Anyway, a singer-songwriter whom I really admire is Michelle Shocked. I almost posted her video-song Anchorage (I love skateboard punk rockers) on my earthquake blog a couple of weeks ago when that city was somewhat threatened by Redoubt Volcano. And I love her song Come a Long Way. She has a new album coming out in May, and a song called Pompeii. Here's the video (by the way, any political views explicitly or implicitly expressed in this blog do not represent the opinions of anyone other than me):

Monday, March 9, 2009

20th International Radiocarbon Conference

When I entered graduate school far too long ago, I had a research assistantship with Paul Damon at the University of Arizona on geomagnetic modulation of atmospheric radiocarbon concentration. This is what first got me interested in changes in the magnetic field strength over the past few millennia, which led to my master's thesis on archaeomagnetism. The rest, is history.

My first professional presentation was at the 9th International Radiocarbon Conference in Los Angeles and La Jolla, 1976. Nobel Prize winner Willard Libby was there. Now the 20th Conference is coming to Hawaii, and the abstract deadline is March 15.
From http://www.radiocarbon2009.org/ :

Hosted by the Arizona AMS Laboratory, the 2009 Radiocarbon conference will be held on the Big Island, Hawaii, from May 31–June 5, 2009.

Abstract submission and Registration are now available online. The deadline for abstract submissions is March 15, 2009. Information on the Pre-Conference field trip to the lava flows is here.

Bigger than the other Hawaiian islands combined, Hawaii's "Big Island" provides a fascinating backdrop for the Radiocarbon 2009 meeting. For some quick facts on the island and the many activities available, visit Hawaii's official tourism site.

As with previous Radiocarbon Conference proceedings, the journal Radiocarbon (which now keeps back issues online) will publish the 2009 proceedings.

Saturday, March 7, 2009

Ceramics for the Archaeologist online

When I was a grad student in geophysics, working on the paleointensity of Hohokam ceramics, one of my great finds was Anna Shephard's Ceramics for the Archaeologist. That monograph explained so much to me about pottery, with a scientific/engineering bent about materials and processes that I could relate to. Along with the work of Harold Colton, it gave me some of the information I needed about temperatures, redox conditions, etc., for traditional ceramic technology.

Later, I bought Prudence Rice's Pottery Analysis: A Sourcebook, but it was stolen from my office by a book re-seller.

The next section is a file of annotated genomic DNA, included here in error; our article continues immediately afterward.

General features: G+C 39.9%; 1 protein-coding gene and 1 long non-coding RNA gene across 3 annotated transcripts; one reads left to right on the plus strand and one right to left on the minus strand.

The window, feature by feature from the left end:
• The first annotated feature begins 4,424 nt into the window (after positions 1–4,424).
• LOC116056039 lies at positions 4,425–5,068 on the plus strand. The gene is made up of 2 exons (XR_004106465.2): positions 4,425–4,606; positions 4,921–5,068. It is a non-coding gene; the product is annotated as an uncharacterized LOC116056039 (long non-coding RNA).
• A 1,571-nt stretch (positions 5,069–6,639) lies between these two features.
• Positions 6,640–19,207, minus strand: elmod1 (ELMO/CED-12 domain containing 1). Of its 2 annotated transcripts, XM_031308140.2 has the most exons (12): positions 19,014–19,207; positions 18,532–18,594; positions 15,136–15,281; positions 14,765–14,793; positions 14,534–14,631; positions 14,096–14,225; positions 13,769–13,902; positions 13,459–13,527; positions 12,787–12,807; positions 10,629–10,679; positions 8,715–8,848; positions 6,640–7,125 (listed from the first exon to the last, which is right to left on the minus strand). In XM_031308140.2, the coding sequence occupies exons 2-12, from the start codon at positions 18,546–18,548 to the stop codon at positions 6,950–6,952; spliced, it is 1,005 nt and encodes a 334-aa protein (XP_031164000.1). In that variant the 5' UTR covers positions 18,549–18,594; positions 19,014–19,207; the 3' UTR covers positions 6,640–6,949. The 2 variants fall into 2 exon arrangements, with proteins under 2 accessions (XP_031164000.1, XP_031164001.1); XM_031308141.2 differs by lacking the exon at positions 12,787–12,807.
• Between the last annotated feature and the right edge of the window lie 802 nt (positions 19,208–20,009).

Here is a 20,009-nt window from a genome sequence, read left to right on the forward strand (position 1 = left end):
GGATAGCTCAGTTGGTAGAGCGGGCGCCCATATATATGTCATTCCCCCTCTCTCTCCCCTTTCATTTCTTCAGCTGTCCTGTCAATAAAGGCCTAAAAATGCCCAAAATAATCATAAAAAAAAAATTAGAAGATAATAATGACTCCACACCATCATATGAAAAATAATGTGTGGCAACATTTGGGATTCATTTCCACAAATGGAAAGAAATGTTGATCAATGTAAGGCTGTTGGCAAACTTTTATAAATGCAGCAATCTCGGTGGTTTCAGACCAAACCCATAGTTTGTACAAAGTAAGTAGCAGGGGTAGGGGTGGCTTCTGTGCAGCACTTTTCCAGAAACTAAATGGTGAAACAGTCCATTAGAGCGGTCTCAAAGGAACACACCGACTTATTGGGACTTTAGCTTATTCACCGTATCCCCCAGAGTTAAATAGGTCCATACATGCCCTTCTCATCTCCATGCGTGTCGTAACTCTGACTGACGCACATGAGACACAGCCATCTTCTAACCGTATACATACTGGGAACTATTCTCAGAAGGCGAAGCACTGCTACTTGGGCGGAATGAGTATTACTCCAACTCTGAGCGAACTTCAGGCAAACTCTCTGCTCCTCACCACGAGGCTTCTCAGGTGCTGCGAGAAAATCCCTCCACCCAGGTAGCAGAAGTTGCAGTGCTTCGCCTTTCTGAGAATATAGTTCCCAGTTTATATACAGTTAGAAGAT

I'm doing ceramics now in my Archaeometry class, and while browsing online a couple of days ago, I found that you can download the entire text of Shephard's book. It is on the website of the Carnegie Institution of Science. That would surprise you from the home page of that organization and its present-day emphases, but it was her publisher.

Download, read, learn, enjoy! You can download Shepard's Notes from a Ceramics Laboratory as well. I'm actually not familiar with that one.

Mission statement of the Carnegie:
Andrew Carnegie established a unique organization dedicated to scientific discovery “in the broadest and most liberal manner.” The philosophy was and is to devote the institution’s resources to “exceptional” individuals so that they can explore the most intriguing scientific questions in an atmosphere of complete freedom. Carnegie and his trustees realized that flexibility and freedom were essential to the institution’s success and that tradition is the foundation of the institution today as it supports research in the Earth, space, and life sciences.
I'm not a fan of great wealth (see where our economy is today, and why), but at least Andrew Carnegie gave some of it back.

Friday, March 6, 2009

The Walters Art Museum mummy

I am definitely looking forward to Spring break, which starts in a week. I'm anticipating a trip down to Washington, D.C., to see the bones exhibit mentioned in my last entry. Maybe on the way I will stop at the Walters Art Museum in Baltimore to see the Mummified exhibit. It's there until November of this year.

In the spring of 2008, the University of Maryland and the Walters Art Museum performed a CT scan on the Walters' mummy to learn more about the age, possible illness, and cause of death of the person held within the beautifully painted outer wrappings. This special kind of "virtual autopsy" also allowed the investigative team to learn more about the technique of mummification, the construction of the cartonnage, the kind of wrappings used, and the possible presence of amulets within.

This focus show will feature approximately 20 ancient Egyptian objects depicting images of mummified people, animals, and deities. A section of the installation will focus on the "Mummimania" of the 17th-20th centuries. Visitors can experience the scientific examination of the Walters' mummy at computer stations.
This should get me ready to see King Tut in Atlanta during the SAAs!